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talk and chalk

Getting Away From Talk-and-Chalk and Trial-and-Error

By Sep Barkhodaee
Published on August 26, 2013

Talk-and-chalk is the catchy term many education and training experts have come up with to describe the way organizations approached training, and learning in the past. Fifty years ago, lecturing or talk-and-chalk, was probably the norm for employees – certainly sans an online training software component. Training often involved throwing knowledge at staff members and seeing what stuck. Once the lecturing or reading was over, employees were set loose to figure things out through trial-and-error, receiving guidance only when they ran into problems. For the small number of employees that could learn just by listening and figuring things out on their own, this system worked well. For everyone else, it was a recipe for lost productivity and rising turnover. As a training system, it was inflexible, in-adaptable, undifferentiated and reliant on large investments of time for trainers and employees alike.


Today workplaces are more diverse than ever. They bring together employees with many different and sometimes divergent skills, aptitudes and experiences working in offices spread across the country or the globe. In this context, training based on talk-and-chalk and trial-and-error is a recipe for disaster. Employees need more of what education and training experts call scaffolding – a set of steps, or checkpoints that help build the skills from where they are to where they need to be. They also need differentiation where learning is tailored to their individual strengths and weaknesses. The new paradigm stresses authenticity, interaction and hands-on guided learning to maximize consistency and development for all employees. An employee who fails to learn the proper way of doing something in your organization is a lost investment. No one wants to lose time and money.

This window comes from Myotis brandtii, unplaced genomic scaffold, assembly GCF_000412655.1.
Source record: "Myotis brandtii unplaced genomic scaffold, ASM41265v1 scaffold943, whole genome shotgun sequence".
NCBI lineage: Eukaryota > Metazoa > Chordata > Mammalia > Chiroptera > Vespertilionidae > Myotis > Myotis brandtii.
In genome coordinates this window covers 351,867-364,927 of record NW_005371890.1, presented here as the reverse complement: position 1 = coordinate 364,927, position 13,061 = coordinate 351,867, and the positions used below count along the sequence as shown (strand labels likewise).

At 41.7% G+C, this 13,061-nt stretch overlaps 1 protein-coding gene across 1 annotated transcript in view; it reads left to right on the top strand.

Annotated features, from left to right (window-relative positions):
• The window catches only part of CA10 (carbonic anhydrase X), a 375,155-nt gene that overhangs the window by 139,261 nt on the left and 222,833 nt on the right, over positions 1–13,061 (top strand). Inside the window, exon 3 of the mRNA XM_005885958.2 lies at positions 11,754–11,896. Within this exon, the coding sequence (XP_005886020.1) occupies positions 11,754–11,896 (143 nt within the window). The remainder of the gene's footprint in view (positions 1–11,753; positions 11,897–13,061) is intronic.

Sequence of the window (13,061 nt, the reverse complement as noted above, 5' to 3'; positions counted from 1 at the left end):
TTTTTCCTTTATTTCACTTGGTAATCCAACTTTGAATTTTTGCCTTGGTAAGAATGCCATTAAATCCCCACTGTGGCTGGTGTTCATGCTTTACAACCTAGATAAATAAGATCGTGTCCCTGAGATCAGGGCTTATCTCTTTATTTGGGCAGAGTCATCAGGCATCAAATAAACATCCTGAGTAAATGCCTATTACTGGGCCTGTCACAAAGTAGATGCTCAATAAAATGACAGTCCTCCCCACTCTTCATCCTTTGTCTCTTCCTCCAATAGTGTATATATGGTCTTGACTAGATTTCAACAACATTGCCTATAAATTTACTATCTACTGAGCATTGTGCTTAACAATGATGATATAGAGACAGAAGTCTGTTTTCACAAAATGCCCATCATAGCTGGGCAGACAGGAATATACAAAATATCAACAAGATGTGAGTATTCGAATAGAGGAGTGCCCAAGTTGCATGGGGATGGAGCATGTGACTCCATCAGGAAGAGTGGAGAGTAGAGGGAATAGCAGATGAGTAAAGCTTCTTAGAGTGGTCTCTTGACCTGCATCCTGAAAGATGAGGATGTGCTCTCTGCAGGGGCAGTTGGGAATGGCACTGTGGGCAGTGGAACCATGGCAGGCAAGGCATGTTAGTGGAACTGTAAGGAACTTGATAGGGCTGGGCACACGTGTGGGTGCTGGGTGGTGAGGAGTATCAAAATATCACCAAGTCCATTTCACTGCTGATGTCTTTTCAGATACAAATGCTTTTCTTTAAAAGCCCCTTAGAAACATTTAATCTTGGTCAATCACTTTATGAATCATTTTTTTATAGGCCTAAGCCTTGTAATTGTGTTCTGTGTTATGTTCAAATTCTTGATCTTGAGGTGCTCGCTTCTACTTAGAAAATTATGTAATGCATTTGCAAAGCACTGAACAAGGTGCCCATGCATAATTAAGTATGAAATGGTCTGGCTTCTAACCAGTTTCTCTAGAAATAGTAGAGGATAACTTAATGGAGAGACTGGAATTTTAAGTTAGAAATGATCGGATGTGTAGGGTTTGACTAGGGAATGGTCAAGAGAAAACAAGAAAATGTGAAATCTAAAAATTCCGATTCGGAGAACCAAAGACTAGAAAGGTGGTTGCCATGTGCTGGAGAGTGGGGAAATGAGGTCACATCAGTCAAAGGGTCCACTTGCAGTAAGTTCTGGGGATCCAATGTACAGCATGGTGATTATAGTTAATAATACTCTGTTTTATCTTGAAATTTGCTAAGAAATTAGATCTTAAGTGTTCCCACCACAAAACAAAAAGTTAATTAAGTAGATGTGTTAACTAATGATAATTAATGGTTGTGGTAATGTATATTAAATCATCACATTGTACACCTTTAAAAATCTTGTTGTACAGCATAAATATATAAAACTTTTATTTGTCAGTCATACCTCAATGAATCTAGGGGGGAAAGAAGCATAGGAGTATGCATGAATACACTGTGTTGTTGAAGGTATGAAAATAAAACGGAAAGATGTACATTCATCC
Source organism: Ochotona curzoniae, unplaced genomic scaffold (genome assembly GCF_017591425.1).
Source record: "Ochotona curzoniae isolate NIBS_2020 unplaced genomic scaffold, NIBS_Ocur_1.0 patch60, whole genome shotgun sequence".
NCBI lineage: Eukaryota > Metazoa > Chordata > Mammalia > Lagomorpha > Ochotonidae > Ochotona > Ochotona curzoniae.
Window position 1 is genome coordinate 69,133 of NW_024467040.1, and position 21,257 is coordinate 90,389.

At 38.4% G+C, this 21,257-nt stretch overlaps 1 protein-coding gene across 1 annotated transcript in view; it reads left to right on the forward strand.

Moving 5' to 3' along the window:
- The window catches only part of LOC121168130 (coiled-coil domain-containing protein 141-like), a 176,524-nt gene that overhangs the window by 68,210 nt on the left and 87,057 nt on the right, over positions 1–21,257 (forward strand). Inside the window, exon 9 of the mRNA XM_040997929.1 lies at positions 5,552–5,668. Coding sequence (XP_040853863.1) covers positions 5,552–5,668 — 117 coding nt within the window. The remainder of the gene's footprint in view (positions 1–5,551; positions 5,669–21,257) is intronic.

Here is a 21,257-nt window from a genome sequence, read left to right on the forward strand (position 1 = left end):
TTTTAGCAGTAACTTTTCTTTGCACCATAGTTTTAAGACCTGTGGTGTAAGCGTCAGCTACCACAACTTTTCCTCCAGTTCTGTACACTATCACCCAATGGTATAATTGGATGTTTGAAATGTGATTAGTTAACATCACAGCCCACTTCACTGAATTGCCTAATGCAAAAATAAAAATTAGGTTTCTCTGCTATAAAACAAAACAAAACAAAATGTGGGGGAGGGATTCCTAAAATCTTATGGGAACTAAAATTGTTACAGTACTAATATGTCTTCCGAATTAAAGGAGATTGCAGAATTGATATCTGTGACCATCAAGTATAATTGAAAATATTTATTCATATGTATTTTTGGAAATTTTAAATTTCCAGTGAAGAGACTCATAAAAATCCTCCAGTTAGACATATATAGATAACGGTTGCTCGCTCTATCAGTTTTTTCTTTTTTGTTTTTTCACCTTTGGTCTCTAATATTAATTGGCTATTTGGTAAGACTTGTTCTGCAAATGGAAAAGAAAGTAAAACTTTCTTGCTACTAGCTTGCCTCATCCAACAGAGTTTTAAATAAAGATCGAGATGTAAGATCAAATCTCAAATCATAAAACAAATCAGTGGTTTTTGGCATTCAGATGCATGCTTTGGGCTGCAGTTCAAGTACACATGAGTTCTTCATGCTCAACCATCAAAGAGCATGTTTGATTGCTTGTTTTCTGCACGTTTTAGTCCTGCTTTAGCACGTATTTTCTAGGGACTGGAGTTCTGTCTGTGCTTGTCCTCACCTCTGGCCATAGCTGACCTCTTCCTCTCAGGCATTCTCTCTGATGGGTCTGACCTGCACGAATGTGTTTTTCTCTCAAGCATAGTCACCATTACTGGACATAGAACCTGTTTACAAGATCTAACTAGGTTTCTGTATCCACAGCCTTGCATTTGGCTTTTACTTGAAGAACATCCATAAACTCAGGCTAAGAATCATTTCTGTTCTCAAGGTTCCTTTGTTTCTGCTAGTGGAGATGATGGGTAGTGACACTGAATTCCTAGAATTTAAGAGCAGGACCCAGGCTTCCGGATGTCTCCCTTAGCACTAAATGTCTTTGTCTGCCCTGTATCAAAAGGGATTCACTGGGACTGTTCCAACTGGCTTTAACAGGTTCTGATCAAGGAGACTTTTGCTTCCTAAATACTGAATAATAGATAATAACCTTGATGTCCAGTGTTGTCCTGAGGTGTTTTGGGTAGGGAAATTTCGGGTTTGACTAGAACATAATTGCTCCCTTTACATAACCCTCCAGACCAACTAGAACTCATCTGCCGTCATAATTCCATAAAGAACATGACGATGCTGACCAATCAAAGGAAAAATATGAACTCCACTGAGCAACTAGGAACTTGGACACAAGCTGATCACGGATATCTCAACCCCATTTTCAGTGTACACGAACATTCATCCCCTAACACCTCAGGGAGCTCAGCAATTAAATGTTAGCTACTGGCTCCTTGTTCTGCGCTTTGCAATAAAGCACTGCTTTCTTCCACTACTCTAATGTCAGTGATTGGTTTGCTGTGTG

Employees don’t want to be talked-at and then thrown to the wolves. They want a chance to think and develop their own relationship to the knowledge. They want clear expectations. “What do you want me to do?” doesn’t mean “Tell me what to do.” Employees are asking “What are your expectations as my employer?” “How do I learn to meet them?” “What is the most effective way to be successful?” Employees want clear goals, objectives and expectations, just like you.


A learning management systems (LMS) can help you stay connected to your employees, provide hands on learning without the pressure or trial-and-error. The flexibility of a learning management system allows you to provide differentiated instruction to employees based on their skills and role within a particular process, keeping training focused and on target. LMSs can help you construct learning modules where employees can practice skills in a simulated environment before putting them in front of clients or customers. You can build feedback structures into these modules to make sure your employees learn what they need to while ensuring that managers are kept aware of issues requiring more clarification or training. An LMS can help ensure that your employees, no matter where they start from, end up in the same place building value and bringing you a return on your investment through their growth and development.

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